US 20100102153 A1
The present invention relates to a shredder that includes a housing having a movable part that forms at least a part of an opening for the insertion of articles to be fed into the shredder. A detector detects motion of the movable part, and in response, a controller performs a predetermined operation, including, for example, stopping cutting elements of the shredder mechanism.
1. A shredder comprising:
a shredder mechanism received in the housing and including an electrically powered motor and cutter elements, the shredder mechanism enabling articles to be shredded to be fed into the cutter elements and the motor being operable to drive the cutter elements so that the cutter elements shred the articles fed therein;
the housing having an opening enabling articles to be fed therethrough into the cutter elements of the shredder mechanism for shredding;
a resistive switch, at least in part located adjacent the opening and configured to indicate the presence of a person or animal in contact with the switch; and
a controller operable to perform a predetermined operation responsive to the indicated presence of the person or animal.
2. A shredder according to
3. A shredder according to
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7. A shredder according to
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9. A shredder according to
the opening comprises a narrow, elongated opening; and
said electroconductive sensor element is positioned between opposing longitudinal ends of the opening and extends in a longitudinal direction of the narrow, elongated opening to provide sensor coverage along essentially the entire length of the opening.
This application is a Continuation of U.S. patent application Ser. No. 11/177,480, filed on Jul. 11, 2005, currently allowed, which is a Continuation-in-Part of U.S. patent application Ser. No. 10/937,304, filed on Sep. 1, 2004, and granted on Dec. 25, 2007 under U.S. Pat. No. 7,311,276, the entire contents of which are both incorporated herein by reference. Priority is claimed to each of these.
1. Field of the Invention
The present invention relates to shredders for destroying articles, such as documents, CDs, etc.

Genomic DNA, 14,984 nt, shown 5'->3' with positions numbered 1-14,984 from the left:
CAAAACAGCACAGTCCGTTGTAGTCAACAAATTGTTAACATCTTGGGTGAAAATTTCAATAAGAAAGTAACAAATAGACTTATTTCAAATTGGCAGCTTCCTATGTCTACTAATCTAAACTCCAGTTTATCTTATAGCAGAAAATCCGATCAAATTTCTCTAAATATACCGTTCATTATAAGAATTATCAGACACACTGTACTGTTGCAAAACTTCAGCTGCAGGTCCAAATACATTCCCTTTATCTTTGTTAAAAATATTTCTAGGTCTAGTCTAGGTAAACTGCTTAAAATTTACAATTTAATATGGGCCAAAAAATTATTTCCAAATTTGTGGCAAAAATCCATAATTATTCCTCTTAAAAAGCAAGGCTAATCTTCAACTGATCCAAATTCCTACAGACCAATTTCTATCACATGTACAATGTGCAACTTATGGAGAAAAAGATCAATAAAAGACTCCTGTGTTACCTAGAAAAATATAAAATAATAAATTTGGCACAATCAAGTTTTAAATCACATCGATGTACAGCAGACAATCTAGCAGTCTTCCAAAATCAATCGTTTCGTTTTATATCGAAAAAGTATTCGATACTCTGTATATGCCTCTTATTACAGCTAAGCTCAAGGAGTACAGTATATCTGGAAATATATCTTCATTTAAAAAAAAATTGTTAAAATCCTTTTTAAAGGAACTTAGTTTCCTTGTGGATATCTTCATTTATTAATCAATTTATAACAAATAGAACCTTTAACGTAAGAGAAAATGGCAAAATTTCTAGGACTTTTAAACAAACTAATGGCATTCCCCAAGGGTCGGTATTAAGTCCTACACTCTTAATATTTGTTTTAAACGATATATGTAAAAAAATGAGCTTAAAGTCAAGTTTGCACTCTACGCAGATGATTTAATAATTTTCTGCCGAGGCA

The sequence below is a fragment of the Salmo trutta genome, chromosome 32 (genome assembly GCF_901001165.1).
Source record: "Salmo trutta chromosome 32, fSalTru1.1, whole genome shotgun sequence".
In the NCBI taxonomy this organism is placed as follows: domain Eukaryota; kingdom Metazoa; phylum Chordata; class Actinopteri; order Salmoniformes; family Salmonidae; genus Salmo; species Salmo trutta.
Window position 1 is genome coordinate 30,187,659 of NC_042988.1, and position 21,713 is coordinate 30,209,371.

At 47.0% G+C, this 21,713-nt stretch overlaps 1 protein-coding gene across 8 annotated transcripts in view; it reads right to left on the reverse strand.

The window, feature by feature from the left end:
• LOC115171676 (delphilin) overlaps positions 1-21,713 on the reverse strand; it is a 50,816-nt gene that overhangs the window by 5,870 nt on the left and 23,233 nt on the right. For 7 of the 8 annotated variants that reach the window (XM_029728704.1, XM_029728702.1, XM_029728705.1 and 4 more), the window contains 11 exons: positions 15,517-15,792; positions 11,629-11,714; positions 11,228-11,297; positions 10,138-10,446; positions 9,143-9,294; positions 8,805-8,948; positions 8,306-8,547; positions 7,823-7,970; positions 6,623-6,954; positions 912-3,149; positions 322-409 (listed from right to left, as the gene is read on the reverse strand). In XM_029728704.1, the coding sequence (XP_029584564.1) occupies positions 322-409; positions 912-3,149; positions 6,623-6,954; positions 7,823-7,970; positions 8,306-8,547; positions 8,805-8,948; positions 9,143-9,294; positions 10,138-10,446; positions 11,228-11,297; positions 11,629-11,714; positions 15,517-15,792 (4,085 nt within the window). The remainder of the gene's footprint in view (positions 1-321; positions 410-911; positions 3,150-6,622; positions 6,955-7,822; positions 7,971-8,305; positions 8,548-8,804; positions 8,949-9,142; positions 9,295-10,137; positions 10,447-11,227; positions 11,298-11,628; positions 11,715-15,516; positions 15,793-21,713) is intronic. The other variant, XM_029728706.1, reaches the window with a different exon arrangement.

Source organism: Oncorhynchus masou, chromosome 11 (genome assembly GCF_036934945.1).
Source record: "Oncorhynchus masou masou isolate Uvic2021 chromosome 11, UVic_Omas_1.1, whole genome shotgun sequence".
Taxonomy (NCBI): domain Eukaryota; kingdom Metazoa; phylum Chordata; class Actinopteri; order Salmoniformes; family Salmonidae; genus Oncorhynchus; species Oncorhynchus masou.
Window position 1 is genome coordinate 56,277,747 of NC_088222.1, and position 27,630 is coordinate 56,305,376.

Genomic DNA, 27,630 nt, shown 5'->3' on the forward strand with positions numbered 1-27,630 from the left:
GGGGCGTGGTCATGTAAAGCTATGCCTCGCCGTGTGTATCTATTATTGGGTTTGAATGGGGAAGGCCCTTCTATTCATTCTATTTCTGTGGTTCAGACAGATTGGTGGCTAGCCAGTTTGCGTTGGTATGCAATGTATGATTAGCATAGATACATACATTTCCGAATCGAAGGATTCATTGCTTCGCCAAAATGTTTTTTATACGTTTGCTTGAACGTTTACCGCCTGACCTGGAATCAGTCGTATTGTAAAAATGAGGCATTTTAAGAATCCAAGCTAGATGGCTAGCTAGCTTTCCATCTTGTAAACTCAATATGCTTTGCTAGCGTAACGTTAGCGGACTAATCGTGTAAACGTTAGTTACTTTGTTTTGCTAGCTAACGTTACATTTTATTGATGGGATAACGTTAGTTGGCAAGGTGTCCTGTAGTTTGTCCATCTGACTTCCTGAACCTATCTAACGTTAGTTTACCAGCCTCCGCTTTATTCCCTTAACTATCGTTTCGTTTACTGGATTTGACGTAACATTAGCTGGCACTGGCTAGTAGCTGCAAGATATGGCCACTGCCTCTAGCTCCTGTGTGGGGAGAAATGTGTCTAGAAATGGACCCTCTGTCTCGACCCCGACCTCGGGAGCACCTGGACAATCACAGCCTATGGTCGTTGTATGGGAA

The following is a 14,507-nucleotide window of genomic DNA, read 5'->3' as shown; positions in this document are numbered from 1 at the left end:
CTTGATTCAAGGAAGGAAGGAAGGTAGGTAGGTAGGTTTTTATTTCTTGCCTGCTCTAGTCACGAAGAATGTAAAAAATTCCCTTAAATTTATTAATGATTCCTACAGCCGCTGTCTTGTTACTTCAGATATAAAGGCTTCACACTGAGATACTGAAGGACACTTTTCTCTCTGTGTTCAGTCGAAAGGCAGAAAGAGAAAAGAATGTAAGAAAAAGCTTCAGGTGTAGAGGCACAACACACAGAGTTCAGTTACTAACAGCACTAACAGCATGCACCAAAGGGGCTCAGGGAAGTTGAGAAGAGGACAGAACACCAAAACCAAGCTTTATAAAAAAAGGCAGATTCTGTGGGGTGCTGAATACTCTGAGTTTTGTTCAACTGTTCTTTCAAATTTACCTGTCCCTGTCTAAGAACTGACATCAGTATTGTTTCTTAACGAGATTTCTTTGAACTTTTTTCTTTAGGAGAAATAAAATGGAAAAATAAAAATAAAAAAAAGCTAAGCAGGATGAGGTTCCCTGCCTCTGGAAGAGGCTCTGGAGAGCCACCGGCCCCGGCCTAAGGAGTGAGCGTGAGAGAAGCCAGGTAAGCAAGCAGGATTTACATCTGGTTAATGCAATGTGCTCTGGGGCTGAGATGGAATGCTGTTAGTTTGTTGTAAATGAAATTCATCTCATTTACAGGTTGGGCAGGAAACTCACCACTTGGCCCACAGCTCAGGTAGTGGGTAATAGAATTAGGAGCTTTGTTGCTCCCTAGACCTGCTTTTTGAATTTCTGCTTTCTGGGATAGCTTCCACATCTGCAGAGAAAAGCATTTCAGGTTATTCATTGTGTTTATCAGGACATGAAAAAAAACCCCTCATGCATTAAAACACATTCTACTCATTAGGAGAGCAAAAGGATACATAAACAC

2. Background of the Invention
Shredders are well known devices for destroying articles, such as documents, CDs, floppy disks, etc. Typically, users purchase shredders to destroy sensitive articles, such as credit card statements with account information, documents containing company trade secrets, etc.
A common type of shredder has a shredder mechanism contained within a housing that is removably mounted atop a container. The shredder mechanism typically has a series of cutter elements that shred articles fed therein and discharge the shredded articles downwardly into the container. It is generally desirable to prevent a person's or animal's body part from contacting these cutter elements during the shredding operation.
The present invention endeavors to provide various improvements over known shredders.
One aspect of the present invention provides a shredder comprising a housing, a shredder mechanism including a motor and cutter elements, a proximity sensor, and a controller. The shredder mechanism enables articles to be shredded to be fed into the cutter elements, and the motor is operable to drive the cutter elements so that the cutter elements shred the articles fed therein.
The housing has an opening enabling articles to be fed therethrough into the cutter elements of the shredder mechanism for shredding. The proximity sensor is located adjacent the opening and configured to indicate the presence of a person or animal in proximity to the opening. The controller is operable to perform a predetermined operation (e.g., to disable the shredder mechanism) responsive to the indicated presence of the person or animal.
Another aspect of the invention provides a shredder with a proximity sensor that includes an electroconductive element and circuitry to sense a state of the electroconductive element. The proximity sensor is configured to indicate a change in the state of the electroconductive element corresponding to a change in capacitance caused by a person or animal approaching in proximity to the electroconductive element. A controller of the shredder is operable to perform a predetermined operation responsive to the indicated change in the state of the electroconductive element.